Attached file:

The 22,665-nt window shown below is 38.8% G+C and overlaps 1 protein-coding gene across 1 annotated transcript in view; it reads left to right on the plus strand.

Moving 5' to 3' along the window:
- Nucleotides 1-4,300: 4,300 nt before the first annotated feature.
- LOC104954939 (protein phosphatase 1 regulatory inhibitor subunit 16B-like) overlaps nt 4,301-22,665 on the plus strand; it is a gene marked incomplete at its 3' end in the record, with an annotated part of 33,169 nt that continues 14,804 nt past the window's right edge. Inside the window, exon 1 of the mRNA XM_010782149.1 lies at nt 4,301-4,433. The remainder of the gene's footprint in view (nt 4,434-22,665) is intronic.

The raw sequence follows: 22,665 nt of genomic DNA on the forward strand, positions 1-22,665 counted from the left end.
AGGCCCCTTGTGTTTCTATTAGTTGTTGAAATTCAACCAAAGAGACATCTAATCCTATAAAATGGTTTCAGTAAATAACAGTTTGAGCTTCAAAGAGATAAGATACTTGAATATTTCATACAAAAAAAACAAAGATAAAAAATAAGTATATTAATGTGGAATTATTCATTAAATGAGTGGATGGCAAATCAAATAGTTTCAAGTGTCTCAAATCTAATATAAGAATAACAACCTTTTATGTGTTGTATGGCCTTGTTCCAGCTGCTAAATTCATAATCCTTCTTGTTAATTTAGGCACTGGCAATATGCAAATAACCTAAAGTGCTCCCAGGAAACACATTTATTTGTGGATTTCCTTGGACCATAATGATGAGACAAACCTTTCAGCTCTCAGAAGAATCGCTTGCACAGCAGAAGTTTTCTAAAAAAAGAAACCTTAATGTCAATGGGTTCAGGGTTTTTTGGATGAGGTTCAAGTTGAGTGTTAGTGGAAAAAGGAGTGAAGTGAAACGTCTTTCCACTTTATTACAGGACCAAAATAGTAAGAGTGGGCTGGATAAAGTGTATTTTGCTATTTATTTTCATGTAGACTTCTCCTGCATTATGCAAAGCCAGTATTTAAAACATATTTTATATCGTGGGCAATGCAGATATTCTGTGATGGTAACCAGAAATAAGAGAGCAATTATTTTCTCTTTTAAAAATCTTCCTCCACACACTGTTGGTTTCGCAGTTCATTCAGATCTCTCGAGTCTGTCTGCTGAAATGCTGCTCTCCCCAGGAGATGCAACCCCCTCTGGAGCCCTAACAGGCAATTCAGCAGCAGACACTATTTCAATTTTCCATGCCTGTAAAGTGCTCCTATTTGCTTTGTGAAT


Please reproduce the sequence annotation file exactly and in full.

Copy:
The 22,665-nt window shown below is 38.8% G+C and overlaps 1 protein-coding gene across 1 annotated transcript in view; it reads left to right on the plus strand.

Moving 5' to 3' along the window:
- Nucleotides 1-4,300: 4,300 nt before the first annotated feature.
- LOC104954939 (protein phosphatase 1 regulatory inhibitor subunit 16B-like) overlaps nt 4,301-22,665 on the plus strand; it is a gene marked incomplete at its 3' end in the record, with an annotated part of 33,169 nt that continues 14,804 nt past the window's right edge. Inside the window, exon 1 of the mRNA XM_010782149.1 lies at nt 4,301-4,433. The remainder of the gene's footprint in view (nt 4,434-22,665) is intronic.

The raw sequence follows: 22,665 nt of genomic DNA on the forward strand, positions 1-22,665 counted from the left end.
AGGCCCCTTGTGTTTCTATTAGTTGTTGAAATTCAACCAAAGAGACATCTAATCCTATAAAATGGTTTCAGTAAATAACAGTTTGAGCTTCAAAGAGATAAGATACTTGAATATTTCATACAAAAAAAACAAAGATAAAAAATAAGTATATTAATGTGGAATTATTCATTAAATGAGTGGATGGCAAATCAAATAGTTTCAAGTGTCTCAAATCTAATATAAGAATAACAACCTTTTATGTGTTGTATGGCCTTGTTCCAGCTGCTAAATTCATAATCCTTCTTGTTAATTTAGGCACTGGCAATATGCAAATAACCTAAAGTGCTCCCAGGAAACACATTTATTTGTGGATTTCCTTGGACCATAATGATGAGACAAACCTTTCAGCTCTCAGAAGAATCGCTTGCACAGCAGAAGTTTTCTAAAAAAAGAAACCTTAATGTCAATGGGTTCAGGGTTTTTTGGATGAGGTTCAAGTTGAGTGTTAGTGGAAAAAGGAGTGAAGTGAAACGTCTTTCCACTTTATTACAGGACCAAAATAGTAAGAGTGGGCTGGATAAAGTGTATTTTGCTATTTATTTTCATGTAGACTTCTCCTGCATTATGCAAAGCCAGTATTTAAAACATATTTTATATCGTGGGCAATGCAGATATTCTGTGATGGTAACCAGAAATAAGAGAGCAATTATTTTCTCTTTTAAAAATCTTCCTCCACACACTGTTGGTTTCGCAGTTCATTCAGATCTCTCGAGTCTGTCTGCTGAAATGCTGCTCTCCCCAGGAGATGCAACCCCCTCTGGAGCCCTAACAGGCAATTCAGCAGCAGACACTATTTCAATTTTCCATGCCTGTAAAGTGCTCCTATTTGCTTTGTGAAT